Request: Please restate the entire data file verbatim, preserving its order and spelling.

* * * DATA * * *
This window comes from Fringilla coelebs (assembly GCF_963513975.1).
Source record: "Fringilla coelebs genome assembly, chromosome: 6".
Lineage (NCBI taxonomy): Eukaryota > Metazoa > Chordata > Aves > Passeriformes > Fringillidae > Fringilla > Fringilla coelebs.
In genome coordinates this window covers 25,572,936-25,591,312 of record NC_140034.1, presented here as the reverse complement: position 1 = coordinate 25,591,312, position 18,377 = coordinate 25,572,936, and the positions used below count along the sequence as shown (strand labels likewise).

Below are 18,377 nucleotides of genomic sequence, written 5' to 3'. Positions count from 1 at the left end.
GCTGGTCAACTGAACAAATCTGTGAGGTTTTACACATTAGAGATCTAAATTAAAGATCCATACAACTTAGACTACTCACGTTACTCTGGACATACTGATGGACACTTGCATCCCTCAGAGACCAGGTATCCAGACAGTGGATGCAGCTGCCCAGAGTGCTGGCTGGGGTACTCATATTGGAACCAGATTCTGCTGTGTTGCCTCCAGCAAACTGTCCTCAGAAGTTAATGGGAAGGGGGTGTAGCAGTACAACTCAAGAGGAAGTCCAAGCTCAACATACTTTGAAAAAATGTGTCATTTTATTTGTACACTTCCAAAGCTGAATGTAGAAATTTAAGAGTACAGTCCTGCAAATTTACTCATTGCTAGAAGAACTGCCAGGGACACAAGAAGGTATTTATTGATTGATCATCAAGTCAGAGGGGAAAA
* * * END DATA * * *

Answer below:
This window comes from Fringilla coelebs (assembly GCF_963513975.1).
Source record: "Fringilla coelebs genome assembly, chromosome: 6".
Lineage (NCBI taxonomy): Eukaryota > Metazoa > Chordata > Aves > Passeriformes > Fringillidae > Fringilla > Fringilla coelebs.
In genome coordinates this window covers 25,572,936-25,591,312 of record NC_140034.1, presented here as the reverse complement: position 1 = coordinate 25,591,312, position 18,377 = coordinate 25,572,936, and the positions used below count along the sequence as shown (strand labels likewise).

Below are 18,377 nucleotides of genomic sequence, written 5' to 3'. Positions count from 1 at the left end.
GCTGGTCAACTGAACAAATCTGTGAGGTTTTACACATTAGAGATCTAAATTAAAGATCCATACAACTTAGACTACTCACGTTACTCTGGACATACTGATGGACACTTGCATCCCTCAGAGACCAGGTATCCAGACAGTGGATGCAGCTGCCCAGAGTGCTGGCTGGGGTACTCATATTGGAACCAGATTCTGCTGTGTTGCCTCCAGCAAACTGTCCTCAGAAGTTAATGGGAAGGGGGTGTAGCAGTACAACTCAAGAGGAAGTCCAAGCTCAACATACTTTGAAAAAATGTGTCATTTTATTTGTACACTTCCAAAGCTGAATGTAGAAATTTAAGAGTACAGTCCTGCAAATTTACTCATTGCTAGAAGAACTGCCAGGGACACAAGAAGGTATTTATTGATTGATCATCAAGTCAGAGGGGAAAA